Regardless of the position to which you apply, if there is an interview, you need to prepare. Well, you don’t NEED to prepare. But others who are interviewing WILL prepare. Do you want to be competitive with those who are preparing? Then you need to prepare, as well. Failing to prep is prepping to fail. So let’s assume you actually want the position for which you are interviewing and let’s discuss what you need to do to prepare.
First, you have to know about the position to which you are applying. If it is a job, get the job description down cold. If it is for vet school, talk to every veterinarian you can about what it is like. If it is for an internship or residency, read the position description and talk to your mentors about the position in detail. I advised an anesthesia residency applicant this year by giving them a 2-3 sentence assessment of each program in which they were interested. If possible, talk to people currently in the program to get an insider’s look.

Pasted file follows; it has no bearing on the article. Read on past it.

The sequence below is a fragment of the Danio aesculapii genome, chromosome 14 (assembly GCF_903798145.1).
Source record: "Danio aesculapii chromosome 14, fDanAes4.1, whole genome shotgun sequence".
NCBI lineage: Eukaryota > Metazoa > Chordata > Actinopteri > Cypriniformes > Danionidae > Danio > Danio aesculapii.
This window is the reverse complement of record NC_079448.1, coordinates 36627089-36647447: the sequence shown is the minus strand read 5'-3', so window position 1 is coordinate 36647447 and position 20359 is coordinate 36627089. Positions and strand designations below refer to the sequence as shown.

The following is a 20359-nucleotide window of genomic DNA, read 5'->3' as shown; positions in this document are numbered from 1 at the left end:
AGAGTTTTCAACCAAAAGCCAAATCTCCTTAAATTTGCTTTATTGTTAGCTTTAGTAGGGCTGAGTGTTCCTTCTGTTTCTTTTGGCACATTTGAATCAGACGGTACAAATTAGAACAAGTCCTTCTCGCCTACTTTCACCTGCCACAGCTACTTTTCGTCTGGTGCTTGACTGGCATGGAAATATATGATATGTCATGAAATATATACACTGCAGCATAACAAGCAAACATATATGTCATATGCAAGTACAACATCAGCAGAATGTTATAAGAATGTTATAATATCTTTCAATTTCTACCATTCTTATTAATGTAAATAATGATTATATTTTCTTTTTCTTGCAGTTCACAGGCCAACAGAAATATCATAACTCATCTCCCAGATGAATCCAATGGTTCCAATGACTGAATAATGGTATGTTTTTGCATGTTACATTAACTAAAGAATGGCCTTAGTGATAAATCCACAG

The website for the institution to which you are applying may be incredibly detailed and helpful or not so much. You should at least know their mission statement, what the program is like based on the official materials, and any other data you can find (e.g. applicant numbers or expectations). This should take at least 30 minutes and up to 2 hours, depending on how much data they have online. Mine that data. You won’t actually know what the position entails until you have done it, but you should know as much as possible so you can interact intelligently with the interviewers.
Second, you need to practice. You wouldn’t walk into an ice skating competition and expect to do well without practice, would you? Unless you have been going on interviews every week for the past few months, there is no life experience that has prepared you for an interview. So, practice. Get friends to ask you questions in a simulated setting. Studies have shown visualization activates similar pathways to actual practice, so run through questions and scenarios in your mind. The more you practice the specific skill of interviewing, the better.
Third, you need to study. Watch TED videos about effective interviews and discussion skills (the body language talk is revolutionary). Read forum posts about interviews. Read this blog from beginning to end, taking notes all along. Research potential interview questions and write down possible responses. You would study for months for the NAVLE, wouldn’t you? How is an interview dictating the next step of your professional life any less important?